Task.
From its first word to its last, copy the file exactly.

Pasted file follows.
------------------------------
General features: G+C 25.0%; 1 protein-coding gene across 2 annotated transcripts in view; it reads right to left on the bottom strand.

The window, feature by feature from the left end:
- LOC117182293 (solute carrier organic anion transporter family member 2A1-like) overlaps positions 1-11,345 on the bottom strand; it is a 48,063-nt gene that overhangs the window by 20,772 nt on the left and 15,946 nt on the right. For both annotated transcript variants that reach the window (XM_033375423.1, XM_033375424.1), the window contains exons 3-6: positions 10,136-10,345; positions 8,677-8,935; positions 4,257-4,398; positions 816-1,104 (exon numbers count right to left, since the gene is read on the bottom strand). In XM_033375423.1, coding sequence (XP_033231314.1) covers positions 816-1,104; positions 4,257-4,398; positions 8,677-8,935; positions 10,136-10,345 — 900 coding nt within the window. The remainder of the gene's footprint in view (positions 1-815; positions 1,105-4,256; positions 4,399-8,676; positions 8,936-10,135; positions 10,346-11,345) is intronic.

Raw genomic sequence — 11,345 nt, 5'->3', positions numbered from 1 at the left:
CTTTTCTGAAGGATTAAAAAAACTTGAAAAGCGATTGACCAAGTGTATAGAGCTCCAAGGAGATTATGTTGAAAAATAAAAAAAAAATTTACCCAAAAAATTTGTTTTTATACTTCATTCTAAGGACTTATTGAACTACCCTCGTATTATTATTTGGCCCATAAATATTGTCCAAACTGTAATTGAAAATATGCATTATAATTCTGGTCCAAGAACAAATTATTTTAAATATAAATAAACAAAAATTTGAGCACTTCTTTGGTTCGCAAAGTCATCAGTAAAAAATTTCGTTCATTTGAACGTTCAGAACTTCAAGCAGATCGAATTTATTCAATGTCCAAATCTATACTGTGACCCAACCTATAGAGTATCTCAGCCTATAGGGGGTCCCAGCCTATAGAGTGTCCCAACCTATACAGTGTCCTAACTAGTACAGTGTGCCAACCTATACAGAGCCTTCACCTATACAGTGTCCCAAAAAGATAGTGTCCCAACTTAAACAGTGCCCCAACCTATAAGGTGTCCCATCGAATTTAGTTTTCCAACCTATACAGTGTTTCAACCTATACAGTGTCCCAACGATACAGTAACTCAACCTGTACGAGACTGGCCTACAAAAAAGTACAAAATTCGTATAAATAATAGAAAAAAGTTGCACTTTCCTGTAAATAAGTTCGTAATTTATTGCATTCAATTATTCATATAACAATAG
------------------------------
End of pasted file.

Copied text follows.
General features: G+C 25.0%; 1 protein-coding gene across 2 annotated transcripts in view; it reads right to left on the bottom strand.

The window, feature by feature from the left end:
- LOC117182293 (solute carrier organic anion transporter family member 2A1-like) overlaps positions 1-11,345 on the bottom strand; it is a 48,063-nt gene that overhangs the window by 20,772 nt on the left and 15,946 nt on the right. For both annotated transcript variants that reach the window (XM_033375423.1, XM_033375424.1), the window contains exons 3-6: positions 10,136-10,345; positions 8,677-8,935; positions 4,257-4,398; positions 816-1,104 (exon numbers count right to left, since the gene is read on the bottom strand). In XM_033375423.1, coding sequence (XP_033231314.1) covers positions 816-1,104; positions 4,257-4,398; positions 8,677-8,935; positions 10,136-10,345 — 900 coding nt within the window. The remainder of the gene's footprint in view (positions 1-815; positions 1,105-4,256; positions 4,399-8,676; positions 8,936-10,135; positions 10,346-11,345) is intronic.

Raw genomic sequence — 11,345 nt, 5'->3', positions numbered from 1 at the left:
CTTTTCTGAAGGATTAAAAAAACTTGAAAAGCGATTGACCAAGTGTATAGAGCTCCAAGGAGATTATGTTGAAAAATAAAAAAAAAATTTACCCAAAAAATTTGTTTTTATACTTCATTCTAAGGACTTATTGAACTACCCTCGTATTATTATTTGGCCCATAAATATTGTCCAAACTGTAATTGAAAATATGCATTATAATTCTGGTCCAAGAACAAATTATTTTAAATATAAATAAACAAAAATTTGAGCACTTCTTTGGTTCGCAAAGTCATCAGTAAAAAATTTCGTTCATTTGAACGTTCAGAACTTCAAGCAGATCGAATTTATTCAATGTCCAAATCTATACTGTGACCCAACCTATAGAGTATCTCAGCCTATAGGGGGTCCCAGCCTATAGAGTGTCCCAACCTATACAGTGTCCTAACTAGTACAGTGTGCCAACCTATACAGAGCCTTCACCTATACAGTGTCCCAAAAAGATAGTGTCCCAACTTAAACAGTGCCCCAACCTATAAGGTGTCCCATCGAATTTAGTTTTCCAACCTATACAGTGTTTCAACCTATACAGTGTCCCAACGATACAGTAACTCAACCTGTACGAGACTGGCCTACAAAAAAGTACAAAATTCGTATAAATAATAGAAAAAAGTTGCACTTTCCTGTAAATAAGTTCGTAATTTATTGCATTCAATTATTCATATAACAATAG